AS A FLORAL designer, I’ve long used citrus in my holiday arrangements as a nod to Victorian Christmas celebrations, which included fresh and dried fruit decorations. I also do this because winter is when most citrus is in season—I live in L.A. where farmers markets begin to overflow with all kinds of oranges in December. A few years ago, I turned dehydrated citrus slices into a garland, and have been stringing them together for customers ever since. With just a handful of materials, and a good dose of patience, it’s something you can do right at home. Having a dehydrator makes this project a cinch, but you can dry citrus slices in the oven as well—it takes five to six hours so plan to make a day of it; you cannot leave your house while your oven is on. Just throw some mulling spices in a pot of cider to add to the delicious smell, and cozy up with a book, or your favorite indoor winter activity, till your slices are ready to be strung.
- 7 – 10 pieces of citrus fruit (lemons, limes, and oranges work best; opt for the least juicy looking ones you can find)
- Serrated knife
- Baking sheet
- Parchment paper
1. If not using a dehydrator, heat your oven to 170 to 180 degrees.
2. Use a serrated knife to slice your citrus into rounds, cutting them as thin as possible. Watch your fingers, especially when you get to the end of the fruit; a serrated knife sticks to the citrus skin better for less chance of slippage. (If using a dehydrator, dehydrate your slices and skip to step 4.)
3. Lay slices flat on parchment-covered baking sheets and place in oven. After three hours, use tongs to flip the slices and check their dryness. It’s almost impossible to get consistently thin slices, so some might dry more quickly than others. If slices look done, test their dehydration by touching the center; if you see any moisture, they need more time. Continue to check every hour, removing the slices that are completely dehydrated. They should all be dried by the end of hour six.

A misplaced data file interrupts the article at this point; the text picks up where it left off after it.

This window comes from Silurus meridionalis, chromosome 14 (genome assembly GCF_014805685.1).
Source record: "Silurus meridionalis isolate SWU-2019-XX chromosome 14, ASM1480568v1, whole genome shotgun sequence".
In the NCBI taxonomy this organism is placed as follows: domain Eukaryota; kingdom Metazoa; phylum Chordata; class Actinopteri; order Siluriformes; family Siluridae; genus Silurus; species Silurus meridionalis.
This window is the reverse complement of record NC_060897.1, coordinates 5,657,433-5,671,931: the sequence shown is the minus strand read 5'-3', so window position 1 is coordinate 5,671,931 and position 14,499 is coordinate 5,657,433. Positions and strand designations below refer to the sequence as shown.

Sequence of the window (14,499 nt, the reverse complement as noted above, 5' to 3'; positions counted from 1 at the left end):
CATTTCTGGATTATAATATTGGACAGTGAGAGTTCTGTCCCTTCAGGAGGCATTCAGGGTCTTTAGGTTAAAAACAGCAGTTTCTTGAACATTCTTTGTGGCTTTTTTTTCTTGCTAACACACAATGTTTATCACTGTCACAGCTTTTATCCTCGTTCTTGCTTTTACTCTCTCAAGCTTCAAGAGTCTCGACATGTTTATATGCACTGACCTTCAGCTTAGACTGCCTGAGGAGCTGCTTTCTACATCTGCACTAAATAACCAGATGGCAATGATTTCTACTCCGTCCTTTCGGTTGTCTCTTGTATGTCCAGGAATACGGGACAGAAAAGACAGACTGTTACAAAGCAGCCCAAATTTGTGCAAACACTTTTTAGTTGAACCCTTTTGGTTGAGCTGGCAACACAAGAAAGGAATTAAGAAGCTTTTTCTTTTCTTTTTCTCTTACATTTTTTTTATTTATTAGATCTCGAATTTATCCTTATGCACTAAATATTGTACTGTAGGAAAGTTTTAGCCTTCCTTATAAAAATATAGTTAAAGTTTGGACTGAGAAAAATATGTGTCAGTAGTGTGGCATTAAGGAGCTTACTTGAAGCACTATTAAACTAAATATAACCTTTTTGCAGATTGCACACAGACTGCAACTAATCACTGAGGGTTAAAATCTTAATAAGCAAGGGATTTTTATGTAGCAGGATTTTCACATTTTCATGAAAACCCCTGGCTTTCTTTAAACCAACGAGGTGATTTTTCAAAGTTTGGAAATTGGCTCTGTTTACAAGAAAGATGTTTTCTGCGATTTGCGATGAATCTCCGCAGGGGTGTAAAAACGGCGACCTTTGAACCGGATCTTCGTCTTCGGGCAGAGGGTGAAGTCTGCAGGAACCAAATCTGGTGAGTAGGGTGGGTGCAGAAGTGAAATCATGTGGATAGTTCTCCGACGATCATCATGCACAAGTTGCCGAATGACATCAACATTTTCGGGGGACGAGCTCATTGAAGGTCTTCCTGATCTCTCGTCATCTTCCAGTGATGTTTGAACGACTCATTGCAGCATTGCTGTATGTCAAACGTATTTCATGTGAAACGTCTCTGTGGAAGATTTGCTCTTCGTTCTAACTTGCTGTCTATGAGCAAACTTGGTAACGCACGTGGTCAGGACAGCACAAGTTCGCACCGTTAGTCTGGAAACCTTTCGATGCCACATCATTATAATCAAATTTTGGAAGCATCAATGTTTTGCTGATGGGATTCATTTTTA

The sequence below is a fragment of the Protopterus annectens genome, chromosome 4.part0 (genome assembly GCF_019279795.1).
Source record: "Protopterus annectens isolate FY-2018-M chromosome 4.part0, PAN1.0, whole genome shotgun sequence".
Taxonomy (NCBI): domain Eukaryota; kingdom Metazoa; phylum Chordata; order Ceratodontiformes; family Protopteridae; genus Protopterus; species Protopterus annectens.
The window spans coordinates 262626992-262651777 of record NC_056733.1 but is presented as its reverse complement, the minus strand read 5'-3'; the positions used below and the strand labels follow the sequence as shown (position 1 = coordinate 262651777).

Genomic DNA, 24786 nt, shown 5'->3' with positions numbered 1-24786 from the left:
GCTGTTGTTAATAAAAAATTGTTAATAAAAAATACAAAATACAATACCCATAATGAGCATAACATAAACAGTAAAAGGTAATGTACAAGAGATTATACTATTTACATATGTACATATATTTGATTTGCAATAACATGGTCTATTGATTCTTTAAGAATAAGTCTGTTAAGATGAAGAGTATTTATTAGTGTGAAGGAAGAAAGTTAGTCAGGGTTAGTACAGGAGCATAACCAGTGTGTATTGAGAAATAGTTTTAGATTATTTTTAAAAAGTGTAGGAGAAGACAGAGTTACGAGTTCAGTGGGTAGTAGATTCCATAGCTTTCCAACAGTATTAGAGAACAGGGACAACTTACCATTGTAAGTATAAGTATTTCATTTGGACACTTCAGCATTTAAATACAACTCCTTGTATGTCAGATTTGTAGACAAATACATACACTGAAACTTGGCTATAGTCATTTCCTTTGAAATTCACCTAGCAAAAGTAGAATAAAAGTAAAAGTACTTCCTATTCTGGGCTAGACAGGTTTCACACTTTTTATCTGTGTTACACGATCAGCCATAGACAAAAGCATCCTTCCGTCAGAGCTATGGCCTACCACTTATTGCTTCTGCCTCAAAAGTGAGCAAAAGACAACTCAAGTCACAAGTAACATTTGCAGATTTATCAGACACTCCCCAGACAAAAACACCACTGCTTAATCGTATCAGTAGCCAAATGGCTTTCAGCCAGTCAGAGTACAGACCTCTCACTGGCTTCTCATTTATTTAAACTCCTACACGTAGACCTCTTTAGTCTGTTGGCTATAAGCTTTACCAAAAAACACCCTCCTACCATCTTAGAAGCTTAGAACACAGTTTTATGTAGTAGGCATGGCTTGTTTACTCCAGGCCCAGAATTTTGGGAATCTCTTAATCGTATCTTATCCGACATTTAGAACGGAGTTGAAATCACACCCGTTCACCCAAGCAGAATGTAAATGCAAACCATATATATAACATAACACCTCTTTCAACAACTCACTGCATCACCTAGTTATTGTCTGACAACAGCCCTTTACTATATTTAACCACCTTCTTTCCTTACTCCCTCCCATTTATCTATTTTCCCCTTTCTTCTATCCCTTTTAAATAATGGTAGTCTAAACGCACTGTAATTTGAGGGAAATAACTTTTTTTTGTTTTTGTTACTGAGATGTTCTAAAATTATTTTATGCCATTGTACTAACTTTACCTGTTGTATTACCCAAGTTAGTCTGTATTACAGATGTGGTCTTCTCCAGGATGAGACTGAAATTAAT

4. When all your dried slices have cooled, it’s time to string them. (Don’t string the citrus ends, but save them for use in a cocktail or add them to a cup of tea.) If you want your garland to have a color gradient or pattern, lay out your slices in your preferred order. Otherwise simply begin stringing by poking one side of a slice with a toothpick, close to the rind. Poke a second hole on the other side of the round, opposite the first hole, close to the rind. Poke the end of the twine through one hole and pull it out of the other.
5. Repeat step 4, sliding your slices down the twine as you go. As long as the holes you make with your toothpick are small, the slices should stay in place where you want them to—even though they’re dehydrated, they’ll still have a bit of tackiness to them. Feel free to vary the hole placement for the twine’s point of entry (from closer to the top down to the middle of the round) and slightly overlap your slices to achieve a look similar to mine. Continue sliding slices onto your twine until you’re happy with the look and length.
6. Cut your twine, tie off each end of your garland, and hang inside, from a mantle, or around a Christmas tree. When done displaying it, wrap it in paper, fold it on top of itself, and keep it in a dry place. Your garland will keep for years if properly stored.
This article originally appeared in the Winter 2020 print edition of BUST Magazine. Subscribe today!
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